The illegal blazes in Indonesia have sent smog floating over the region in recent weeks, causing thousands to fall ill, worsening air quality and reducing visibility in the archipelago, as well as in neighbouring Singapore and Malaysia. Photo: AFP/Adek Berry
While it seems our politicians (including Vice President Jusuf Kalla and the president’s Chief of Staff Teten Masduki) have resorted to nothing but petty finger pointing in regards to the annual haze crisis, President Joko Widodo (Jokowi) has now come forward with a plan and timeline by which Indonesia can solve the haze problem once and for all.
But that timeline, realistic though it may be, is sure to anger some people who want an immediate end to the environmental crisis.
In an interview with the BBC yesterday, President Jokowi said Indonesia is engaged in efforts to solve the haze issue, but that the country needs time to do so – specifically, three years.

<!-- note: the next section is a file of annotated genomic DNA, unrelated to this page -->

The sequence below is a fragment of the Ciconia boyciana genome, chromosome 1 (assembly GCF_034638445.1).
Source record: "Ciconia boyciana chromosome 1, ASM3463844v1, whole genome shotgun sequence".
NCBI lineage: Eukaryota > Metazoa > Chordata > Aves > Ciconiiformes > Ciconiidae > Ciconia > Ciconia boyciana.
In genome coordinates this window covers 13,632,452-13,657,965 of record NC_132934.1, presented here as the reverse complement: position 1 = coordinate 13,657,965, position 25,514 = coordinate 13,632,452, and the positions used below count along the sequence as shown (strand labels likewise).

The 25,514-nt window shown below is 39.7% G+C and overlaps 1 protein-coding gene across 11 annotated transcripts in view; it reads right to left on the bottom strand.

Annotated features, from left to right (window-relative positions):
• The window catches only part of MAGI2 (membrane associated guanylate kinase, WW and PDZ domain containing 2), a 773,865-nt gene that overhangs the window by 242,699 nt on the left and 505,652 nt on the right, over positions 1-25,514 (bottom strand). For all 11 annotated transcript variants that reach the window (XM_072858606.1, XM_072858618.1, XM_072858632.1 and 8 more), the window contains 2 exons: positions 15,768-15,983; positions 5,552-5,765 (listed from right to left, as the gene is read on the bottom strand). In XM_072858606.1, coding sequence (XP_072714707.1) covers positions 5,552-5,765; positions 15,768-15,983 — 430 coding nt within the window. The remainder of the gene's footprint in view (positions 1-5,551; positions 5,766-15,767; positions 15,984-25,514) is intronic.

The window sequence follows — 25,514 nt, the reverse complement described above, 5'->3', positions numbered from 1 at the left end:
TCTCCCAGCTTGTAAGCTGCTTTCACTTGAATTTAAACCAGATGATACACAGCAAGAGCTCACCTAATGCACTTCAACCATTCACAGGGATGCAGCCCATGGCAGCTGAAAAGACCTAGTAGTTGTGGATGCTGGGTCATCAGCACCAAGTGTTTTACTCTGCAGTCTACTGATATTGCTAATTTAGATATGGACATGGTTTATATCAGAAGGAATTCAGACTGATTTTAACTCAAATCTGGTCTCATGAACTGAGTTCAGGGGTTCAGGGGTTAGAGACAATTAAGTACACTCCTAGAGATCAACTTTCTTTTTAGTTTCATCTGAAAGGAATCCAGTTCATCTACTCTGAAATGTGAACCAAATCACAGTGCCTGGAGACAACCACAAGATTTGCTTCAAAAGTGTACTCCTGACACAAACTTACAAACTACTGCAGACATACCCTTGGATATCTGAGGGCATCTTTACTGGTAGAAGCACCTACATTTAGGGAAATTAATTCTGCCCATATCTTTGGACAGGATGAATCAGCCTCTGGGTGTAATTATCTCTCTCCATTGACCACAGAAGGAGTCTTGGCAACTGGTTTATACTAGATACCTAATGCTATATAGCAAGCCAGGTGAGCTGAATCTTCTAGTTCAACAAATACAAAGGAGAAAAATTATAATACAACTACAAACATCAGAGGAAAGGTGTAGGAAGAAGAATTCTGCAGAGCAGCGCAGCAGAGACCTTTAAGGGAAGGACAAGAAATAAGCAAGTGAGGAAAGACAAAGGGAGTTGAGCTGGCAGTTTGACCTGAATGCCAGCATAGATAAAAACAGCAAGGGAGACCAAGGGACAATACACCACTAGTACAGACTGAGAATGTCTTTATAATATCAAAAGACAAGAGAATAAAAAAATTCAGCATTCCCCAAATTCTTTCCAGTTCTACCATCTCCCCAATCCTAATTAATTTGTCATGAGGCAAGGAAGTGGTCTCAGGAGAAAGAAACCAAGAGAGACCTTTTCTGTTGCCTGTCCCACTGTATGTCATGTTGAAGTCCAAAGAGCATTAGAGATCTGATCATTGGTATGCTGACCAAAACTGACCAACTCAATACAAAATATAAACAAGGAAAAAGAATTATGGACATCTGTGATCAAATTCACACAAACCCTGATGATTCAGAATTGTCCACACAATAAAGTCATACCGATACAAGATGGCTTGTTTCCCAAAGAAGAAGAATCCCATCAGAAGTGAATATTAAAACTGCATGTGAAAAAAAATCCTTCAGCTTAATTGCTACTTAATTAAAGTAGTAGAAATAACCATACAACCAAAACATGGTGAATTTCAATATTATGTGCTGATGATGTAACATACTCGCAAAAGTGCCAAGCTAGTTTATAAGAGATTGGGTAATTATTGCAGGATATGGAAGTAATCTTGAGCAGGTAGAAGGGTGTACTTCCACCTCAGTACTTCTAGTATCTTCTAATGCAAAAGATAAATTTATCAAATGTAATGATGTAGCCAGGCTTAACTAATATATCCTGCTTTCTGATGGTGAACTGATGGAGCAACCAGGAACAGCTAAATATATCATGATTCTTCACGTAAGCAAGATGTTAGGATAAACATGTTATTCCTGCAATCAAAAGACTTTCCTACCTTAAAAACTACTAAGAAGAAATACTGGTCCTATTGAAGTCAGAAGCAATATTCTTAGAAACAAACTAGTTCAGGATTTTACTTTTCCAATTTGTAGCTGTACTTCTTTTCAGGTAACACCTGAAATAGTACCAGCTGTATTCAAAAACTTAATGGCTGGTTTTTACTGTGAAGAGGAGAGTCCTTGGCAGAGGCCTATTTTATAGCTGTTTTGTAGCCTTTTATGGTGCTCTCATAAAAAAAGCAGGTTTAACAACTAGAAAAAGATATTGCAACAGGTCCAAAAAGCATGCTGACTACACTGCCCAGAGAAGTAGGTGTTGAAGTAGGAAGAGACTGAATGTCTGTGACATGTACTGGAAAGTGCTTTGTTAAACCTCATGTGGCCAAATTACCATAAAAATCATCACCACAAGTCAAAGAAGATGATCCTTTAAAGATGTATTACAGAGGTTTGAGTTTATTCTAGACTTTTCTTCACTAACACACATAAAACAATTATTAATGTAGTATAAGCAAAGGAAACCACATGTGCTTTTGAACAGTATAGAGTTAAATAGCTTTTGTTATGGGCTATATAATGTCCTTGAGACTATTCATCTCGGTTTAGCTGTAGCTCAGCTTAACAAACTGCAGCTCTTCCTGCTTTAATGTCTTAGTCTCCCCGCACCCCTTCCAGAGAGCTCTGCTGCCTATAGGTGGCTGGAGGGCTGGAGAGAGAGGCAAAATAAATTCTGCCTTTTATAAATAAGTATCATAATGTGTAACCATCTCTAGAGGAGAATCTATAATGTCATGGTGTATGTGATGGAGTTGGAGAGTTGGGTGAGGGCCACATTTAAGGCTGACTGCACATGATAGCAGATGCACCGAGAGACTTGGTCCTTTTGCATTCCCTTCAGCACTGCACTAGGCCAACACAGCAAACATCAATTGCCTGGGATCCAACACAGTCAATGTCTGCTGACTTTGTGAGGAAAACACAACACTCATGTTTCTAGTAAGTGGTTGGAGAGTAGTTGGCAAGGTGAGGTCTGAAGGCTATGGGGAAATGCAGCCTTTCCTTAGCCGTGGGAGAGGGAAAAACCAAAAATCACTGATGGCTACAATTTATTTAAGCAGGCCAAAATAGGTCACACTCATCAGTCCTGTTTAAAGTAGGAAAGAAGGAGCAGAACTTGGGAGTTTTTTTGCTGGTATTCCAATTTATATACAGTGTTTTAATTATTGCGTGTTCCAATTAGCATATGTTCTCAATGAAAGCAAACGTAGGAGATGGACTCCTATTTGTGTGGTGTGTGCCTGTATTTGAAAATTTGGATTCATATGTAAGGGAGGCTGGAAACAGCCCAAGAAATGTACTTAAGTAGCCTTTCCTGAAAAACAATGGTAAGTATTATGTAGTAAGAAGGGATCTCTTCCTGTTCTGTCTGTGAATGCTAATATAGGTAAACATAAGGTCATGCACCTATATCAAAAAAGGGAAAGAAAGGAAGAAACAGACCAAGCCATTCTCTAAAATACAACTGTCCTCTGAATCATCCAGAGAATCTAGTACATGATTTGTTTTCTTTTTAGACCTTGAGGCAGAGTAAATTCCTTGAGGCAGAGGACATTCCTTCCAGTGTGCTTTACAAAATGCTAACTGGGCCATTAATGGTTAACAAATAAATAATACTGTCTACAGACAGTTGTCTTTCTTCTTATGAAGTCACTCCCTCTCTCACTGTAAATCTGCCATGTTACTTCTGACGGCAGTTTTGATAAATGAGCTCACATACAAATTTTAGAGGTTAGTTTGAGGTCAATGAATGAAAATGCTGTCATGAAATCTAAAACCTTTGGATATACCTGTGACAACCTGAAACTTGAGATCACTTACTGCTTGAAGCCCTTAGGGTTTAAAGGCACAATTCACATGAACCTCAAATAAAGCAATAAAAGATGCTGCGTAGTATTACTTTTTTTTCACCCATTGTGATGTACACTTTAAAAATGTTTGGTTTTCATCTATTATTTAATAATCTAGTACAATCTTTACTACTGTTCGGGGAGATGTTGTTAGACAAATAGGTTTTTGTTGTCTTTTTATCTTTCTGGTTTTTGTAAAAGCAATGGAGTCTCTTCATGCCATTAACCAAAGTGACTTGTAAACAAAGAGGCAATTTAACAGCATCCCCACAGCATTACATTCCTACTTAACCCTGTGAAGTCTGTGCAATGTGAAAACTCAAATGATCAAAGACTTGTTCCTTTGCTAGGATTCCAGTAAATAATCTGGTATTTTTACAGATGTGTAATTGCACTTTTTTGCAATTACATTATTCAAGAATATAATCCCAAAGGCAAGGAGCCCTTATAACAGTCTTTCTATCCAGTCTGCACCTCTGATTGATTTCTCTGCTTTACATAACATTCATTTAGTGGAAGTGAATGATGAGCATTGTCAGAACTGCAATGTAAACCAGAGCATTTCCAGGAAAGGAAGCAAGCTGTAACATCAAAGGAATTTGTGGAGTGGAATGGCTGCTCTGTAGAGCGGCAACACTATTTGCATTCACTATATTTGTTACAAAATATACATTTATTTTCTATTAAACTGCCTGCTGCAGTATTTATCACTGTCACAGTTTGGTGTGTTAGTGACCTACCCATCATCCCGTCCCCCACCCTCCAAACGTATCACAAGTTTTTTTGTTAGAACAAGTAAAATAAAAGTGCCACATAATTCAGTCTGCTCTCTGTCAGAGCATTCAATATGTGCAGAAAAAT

“[The haze] is not a problem you can solve quickly,” Jokowi said.
“You will see the results soon and in three years we will have solved this.”
Jokowi added that Indonesia had already deployed 3,700 soldiers, 8,000 police officers and four water-bombing planes to put out the fires causing the haze in Sumatra and Borneo. For long-term prevention, authorities are also building water reserves near regular hotspots, while the government is making progress to enforce laws against forest burning.
The haze crisis has intensified over the past three weeks as illegal fires have cleared vast amounts of peat lands and forests, supposedly to make way for palm oil and pulp plantations. The fires created clouds of dense smog that has blanketed some regions of Indonesia and its neighbors in Singapore and Malaysia.
The toxic smoke from the latest haze crisis has caused massive health problems and political strife between Indonesia and its neighboring countries. Who’s to blame for the crisis? Well, it’s… complicated. To learn more, check out our documentary: